UHERO 101.2: Purchasing Power of Paradise
by Kimberly Burnett UHERO, June 13, 2013
One dollar in Hawaii does not go as far as one dollar in South Dakota. Regional Price Parities (RPPs) measure differences in the price levels of goods and services across states and metropolitan areas for a given year. RPPs are expressed as a percentage of the overall national price level for each year. In 2011 Hawaii had the highest RPP in the country, 16% higher than the national average. South Dakota was 13% lower than the national average.
RPP's allow economists to compare incomes across regions, since the same salary will have different purchasing powers in different places. The U.S. Bureau of Economic Analysis recently released new real (inflation-adjusted) estimates of personal income for states and metropolitan areas which account for these differences. Although Hawaii's income grew faster than the national average in 2011 (3% vs. 2.7%), Hawaii's real per-capita incomes were one of the lowest in the nation, $32.5k compared to national average of $36.5k. Hawaii ranked 45th out of the 50 states and D.C. This difference is even more pronounced on the neighbor islands, where real per-capita personal income was $29.4k (with Oahu at $33.5k).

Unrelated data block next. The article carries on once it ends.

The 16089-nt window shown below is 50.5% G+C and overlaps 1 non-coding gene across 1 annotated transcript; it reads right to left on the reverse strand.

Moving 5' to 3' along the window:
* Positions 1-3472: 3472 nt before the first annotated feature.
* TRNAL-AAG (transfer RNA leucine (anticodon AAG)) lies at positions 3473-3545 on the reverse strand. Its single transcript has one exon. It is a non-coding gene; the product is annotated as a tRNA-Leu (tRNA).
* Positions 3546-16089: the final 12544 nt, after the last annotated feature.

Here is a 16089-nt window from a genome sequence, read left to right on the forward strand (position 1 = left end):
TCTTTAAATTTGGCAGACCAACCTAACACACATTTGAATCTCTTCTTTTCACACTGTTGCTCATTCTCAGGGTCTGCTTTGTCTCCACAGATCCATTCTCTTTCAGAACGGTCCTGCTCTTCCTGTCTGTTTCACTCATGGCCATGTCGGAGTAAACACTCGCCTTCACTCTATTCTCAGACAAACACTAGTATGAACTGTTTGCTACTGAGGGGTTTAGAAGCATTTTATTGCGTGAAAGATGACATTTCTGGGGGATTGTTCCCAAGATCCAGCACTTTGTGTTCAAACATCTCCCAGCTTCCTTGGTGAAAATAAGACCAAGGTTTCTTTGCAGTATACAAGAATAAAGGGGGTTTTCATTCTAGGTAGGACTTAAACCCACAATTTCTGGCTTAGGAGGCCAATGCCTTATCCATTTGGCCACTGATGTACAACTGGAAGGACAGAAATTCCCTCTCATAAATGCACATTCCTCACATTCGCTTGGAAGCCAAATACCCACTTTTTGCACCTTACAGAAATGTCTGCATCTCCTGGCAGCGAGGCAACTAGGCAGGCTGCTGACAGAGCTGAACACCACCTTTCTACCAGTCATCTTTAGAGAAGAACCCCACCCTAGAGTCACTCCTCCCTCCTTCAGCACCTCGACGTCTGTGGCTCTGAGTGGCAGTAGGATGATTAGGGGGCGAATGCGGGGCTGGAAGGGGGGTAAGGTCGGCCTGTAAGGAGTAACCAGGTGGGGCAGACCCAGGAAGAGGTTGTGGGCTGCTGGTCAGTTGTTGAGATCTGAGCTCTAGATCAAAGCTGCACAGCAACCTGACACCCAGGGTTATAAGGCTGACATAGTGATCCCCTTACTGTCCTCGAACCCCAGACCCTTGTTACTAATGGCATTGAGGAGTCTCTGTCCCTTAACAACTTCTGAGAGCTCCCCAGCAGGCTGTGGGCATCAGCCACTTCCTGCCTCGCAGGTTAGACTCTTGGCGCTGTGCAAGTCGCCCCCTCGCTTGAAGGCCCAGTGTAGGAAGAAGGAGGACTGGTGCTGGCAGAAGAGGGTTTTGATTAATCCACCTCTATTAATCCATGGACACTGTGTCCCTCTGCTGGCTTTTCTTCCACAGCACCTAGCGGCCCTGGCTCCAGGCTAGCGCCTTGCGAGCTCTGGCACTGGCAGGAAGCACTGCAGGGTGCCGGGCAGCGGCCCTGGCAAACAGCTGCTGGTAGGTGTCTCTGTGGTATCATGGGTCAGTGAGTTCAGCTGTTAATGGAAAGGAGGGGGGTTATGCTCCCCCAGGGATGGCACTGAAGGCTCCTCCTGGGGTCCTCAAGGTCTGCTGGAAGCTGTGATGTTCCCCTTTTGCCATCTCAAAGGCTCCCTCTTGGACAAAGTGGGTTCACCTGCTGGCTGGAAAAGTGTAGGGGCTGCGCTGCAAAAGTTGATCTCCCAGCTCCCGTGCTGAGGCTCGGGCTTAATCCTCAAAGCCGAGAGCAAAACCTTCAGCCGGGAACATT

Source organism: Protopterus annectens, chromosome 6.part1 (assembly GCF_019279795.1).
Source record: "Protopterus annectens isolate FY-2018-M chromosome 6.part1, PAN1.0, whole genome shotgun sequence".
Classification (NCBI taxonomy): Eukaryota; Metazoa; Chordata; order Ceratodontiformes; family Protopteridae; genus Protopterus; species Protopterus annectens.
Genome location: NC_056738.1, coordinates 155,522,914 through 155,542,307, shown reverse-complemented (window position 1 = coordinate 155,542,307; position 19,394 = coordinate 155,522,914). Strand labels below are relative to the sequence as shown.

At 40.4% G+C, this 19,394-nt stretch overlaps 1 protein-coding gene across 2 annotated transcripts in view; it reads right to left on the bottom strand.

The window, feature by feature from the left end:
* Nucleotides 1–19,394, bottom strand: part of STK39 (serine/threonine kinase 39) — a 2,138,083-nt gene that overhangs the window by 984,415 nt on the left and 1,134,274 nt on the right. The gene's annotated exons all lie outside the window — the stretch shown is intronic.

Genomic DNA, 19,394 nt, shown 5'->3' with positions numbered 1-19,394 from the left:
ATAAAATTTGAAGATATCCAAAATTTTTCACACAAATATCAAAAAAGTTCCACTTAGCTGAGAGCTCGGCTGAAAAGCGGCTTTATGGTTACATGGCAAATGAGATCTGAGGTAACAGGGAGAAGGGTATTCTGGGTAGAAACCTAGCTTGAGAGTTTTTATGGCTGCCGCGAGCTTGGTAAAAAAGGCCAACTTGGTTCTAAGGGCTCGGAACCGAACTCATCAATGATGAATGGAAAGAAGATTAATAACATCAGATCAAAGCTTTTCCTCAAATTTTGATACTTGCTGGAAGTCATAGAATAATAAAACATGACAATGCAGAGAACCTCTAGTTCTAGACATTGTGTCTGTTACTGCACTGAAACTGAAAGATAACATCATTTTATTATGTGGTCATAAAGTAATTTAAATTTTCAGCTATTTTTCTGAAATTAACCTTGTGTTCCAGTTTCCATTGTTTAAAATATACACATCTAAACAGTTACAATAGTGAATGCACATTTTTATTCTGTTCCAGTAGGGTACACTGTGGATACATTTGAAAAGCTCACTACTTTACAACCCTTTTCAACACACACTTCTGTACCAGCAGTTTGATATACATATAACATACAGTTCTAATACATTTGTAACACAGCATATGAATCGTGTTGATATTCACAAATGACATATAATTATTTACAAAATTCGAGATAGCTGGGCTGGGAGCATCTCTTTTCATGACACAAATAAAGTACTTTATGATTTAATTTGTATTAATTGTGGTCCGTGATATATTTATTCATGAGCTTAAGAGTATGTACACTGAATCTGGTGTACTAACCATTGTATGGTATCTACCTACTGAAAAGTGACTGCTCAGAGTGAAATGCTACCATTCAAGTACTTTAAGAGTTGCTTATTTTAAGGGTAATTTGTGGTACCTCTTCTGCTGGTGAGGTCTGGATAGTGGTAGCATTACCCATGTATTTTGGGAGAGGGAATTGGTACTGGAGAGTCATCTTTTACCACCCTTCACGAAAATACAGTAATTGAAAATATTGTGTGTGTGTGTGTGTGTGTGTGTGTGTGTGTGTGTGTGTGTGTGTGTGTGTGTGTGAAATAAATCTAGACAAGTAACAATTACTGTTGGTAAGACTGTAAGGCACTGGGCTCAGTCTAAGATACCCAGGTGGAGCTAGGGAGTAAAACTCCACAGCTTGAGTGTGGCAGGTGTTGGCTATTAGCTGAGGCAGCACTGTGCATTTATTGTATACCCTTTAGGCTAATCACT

Note: these are new, experimental RPP. Please see this link.